Arts & Events

New: Audrey Vardanega’s Recital to Honor the Late George Cleve

Reviewed by James Roy MacBean
Monday January 04, 2016 - 10:17:00 AM

Now twenty years old, Oakland pianist Audrey Vardanega considers herself a protégée of Maestro George Cleve, the founding Director of Midsummer Mozart and conductor of the San Jose Symphony. Maestro Cleve died in August, shortly after I heard him conduct two Mozart works in kicking off the 2015 Midsummer Mozart Festival -- the overture to the one-act opera Der Schauspieldirektor/The Impresario, and Mozart’s 41st and final Symphony, nicknamed “The Jupiter.” (See my review of this concert in the July 21, 2015 issue of this paper.) To honor Maestro Cleve, Audrey Vardanega put together a program of piano works that spoke to her of George Cleve and the music he loved. Vardanega’s recital took place before a packed house on Sunday evening, January 3, 2016, at Berkeley’s Hillside Club. 

First on the program was Mozart’s Piano Sonata No. 4 in E-flat Major, K. 282. In program notes, Miss Vardanega indicated that the apparent simplicity of this early sonata by Mozart is misleading. The work’s first movement, in particular, she finds extremely demanding, and this is so in spite – or because – of the economy of notes and the lyricism of melody in this Adagio movement. Every note counts, she states, and every note requires intense focus. Vardanega played this slow move-ment with great sensitivity, emphasizing its lilting lyricism. In the second movement, marked Menuetto I, Vardanega brought out Mozart’s dynamic shifts, the abrupt changes from piano to forte and vice versa. Likewise in the third movement, marked Menuetto II. The final Allegro came off as a spirited and celebratory romp. 

Next on the program were three movements by Franz Liszt based on three sonnets by Petrarch. Sonnet No. 47 speaks of Petrarch’s love for Laura and of the first time he saw her. The music Liszt wrote is full of longing, lovingly played here by Audrey Vardanega. Sonnet No. 104, according to Vardanega, is the most impassioned of the Tre Sonnetti di Petrarca. Here Liszt gives full sway to a wide range of emotions – peace, grief, helplessness, tormented love, and nostalgia. Vardanega played this sonnet with theatrical flair, highlighting the dramatic moments and, alternately, giving a lyrical serenity to the dreamy moments. Sonnet No. 123 is full of drama, as Petrarch reminisces over his love for Laura, recalling both the joy and pain of this pure, idealized love.  

After intermission Audrey Vardanega returned to the $200,000 Fazioli piano to play the Ondine movement from Maurice Ravel’s Gaspard de la nuit. This notoriously demanding work, reputedly the most difficult in the entire piano repertoire, was handled impressively by Vardanega. Ravel’s music evokes the shimmering water-world of a nixie or water-nymph who loves a mortal. Here Vardanega’s awesome technique was clearly in focus, and her passage-work was flawless. To her, this music speaks of transcendence to a world of encompassing light, putting her (and, hopefully, the listener) in touch with states of being beyond human reason. To Vardanega, this music evokes, above all, her mentor Maestro George Cleve, for whom she played this work a week before he died.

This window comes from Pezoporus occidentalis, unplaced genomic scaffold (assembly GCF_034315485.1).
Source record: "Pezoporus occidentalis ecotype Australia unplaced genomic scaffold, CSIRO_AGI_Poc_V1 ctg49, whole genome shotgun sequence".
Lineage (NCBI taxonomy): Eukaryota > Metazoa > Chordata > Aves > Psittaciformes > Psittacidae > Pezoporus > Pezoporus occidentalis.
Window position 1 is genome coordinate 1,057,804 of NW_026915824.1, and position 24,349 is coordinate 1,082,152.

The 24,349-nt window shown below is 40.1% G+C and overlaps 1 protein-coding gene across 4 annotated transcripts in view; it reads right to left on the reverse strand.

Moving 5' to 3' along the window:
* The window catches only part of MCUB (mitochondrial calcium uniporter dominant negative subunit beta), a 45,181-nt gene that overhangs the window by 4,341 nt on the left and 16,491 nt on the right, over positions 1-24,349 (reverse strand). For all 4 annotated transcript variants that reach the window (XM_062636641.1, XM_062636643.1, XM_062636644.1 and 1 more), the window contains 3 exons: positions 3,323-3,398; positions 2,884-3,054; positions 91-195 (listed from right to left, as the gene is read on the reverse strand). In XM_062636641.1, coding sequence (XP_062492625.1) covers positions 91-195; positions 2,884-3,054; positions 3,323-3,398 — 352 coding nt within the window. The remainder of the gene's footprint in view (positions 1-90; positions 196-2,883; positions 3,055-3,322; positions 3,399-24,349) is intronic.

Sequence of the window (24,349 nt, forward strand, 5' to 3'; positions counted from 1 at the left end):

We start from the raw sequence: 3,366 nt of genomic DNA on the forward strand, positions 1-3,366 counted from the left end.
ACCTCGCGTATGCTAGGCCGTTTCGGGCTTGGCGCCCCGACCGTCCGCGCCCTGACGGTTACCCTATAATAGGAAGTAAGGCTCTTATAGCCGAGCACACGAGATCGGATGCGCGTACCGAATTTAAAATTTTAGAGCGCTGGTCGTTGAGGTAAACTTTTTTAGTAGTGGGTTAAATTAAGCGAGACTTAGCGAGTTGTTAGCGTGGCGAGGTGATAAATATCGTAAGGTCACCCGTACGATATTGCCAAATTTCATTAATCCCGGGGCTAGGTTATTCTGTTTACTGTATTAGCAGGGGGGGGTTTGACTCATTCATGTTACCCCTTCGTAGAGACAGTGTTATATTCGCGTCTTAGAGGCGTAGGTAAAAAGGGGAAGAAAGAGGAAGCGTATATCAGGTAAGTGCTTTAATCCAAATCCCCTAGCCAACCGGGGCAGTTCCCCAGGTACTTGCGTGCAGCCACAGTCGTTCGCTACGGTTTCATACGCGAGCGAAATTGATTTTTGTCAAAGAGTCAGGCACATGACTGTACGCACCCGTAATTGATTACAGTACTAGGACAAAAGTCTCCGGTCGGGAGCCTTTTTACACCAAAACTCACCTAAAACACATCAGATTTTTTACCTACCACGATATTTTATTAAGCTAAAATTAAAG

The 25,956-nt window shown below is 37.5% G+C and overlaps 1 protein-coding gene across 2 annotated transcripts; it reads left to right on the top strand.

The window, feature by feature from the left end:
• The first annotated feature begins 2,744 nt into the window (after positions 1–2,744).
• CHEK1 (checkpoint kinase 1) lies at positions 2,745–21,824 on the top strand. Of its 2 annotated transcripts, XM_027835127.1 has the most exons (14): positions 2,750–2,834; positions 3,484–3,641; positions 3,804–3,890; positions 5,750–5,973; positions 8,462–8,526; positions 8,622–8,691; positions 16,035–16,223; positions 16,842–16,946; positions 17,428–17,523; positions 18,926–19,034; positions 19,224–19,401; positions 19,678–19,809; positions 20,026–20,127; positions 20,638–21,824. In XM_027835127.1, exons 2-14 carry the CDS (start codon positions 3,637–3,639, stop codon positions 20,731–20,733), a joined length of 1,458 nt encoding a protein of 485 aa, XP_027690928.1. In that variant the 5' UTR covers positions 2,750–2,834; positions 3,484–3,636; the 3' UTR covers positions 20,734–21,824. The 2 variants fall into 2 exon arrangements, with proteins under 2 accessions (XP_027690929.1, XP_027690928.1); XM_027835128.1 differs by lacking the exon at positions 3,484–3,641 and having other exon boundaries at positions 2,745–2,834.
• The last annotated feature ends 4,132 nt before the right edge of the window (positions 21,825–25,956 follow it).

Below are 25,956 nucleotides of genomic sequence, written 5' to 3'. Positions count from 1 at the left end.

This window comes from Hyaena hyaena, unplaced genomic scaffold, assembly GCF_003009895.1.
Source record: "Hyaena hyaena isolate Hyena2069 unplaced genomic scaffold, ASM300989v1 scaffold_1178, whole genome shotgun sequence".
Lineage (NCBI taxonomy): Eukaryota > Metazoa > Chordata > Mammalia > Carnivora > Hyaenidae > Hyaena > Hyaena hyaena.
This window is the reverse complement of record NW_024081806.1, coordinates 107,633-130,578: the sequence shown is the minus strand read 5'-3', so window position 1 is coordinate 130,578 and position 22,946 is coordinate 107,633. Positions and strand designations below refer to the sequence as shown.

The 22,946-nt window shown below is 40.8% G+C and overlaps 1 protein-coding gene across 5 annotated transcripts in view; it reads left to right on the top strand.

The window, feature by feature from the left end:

For the final set, Vardanega chose to play Johannes Brahms’s Kalvierstucke, Op. 118. This is a work of late Brahms, in which the composer looks back over a life of unfulfilled longing for love, violent torment, worldly success, and nostalgic regrets. These Kavierstucke are comprised of six pieces. Intermezzo in A minor opens the work with a fair amount of drama. Intermezzo in A Major establishes a lyrical theme of longing, then offers an inversion of this theme that is, if anything, more beautiful than its original statement. Ballade in G minor is agitated and full of torment. In this piece the rather slight Audrey Vardanega proved she has plenty of power and can hammer away with the best and strongest of pianists. Intermezzo in F minor seems full of regrets; and Romanze in F Major evokes grief and loss. The final Intermezzo in E-flat minor seems to me to acknowledge the composer’s sense of his own vulnerability. It brings this set of six pieces to a close on a humble note. However, young Audrey Vardanega’s exquisite pianism was anything but humble. In this final set and in all the music she played in this concert honoring George Cleve, Audrey Vardanega clearly and forcefully established herself as a major talent.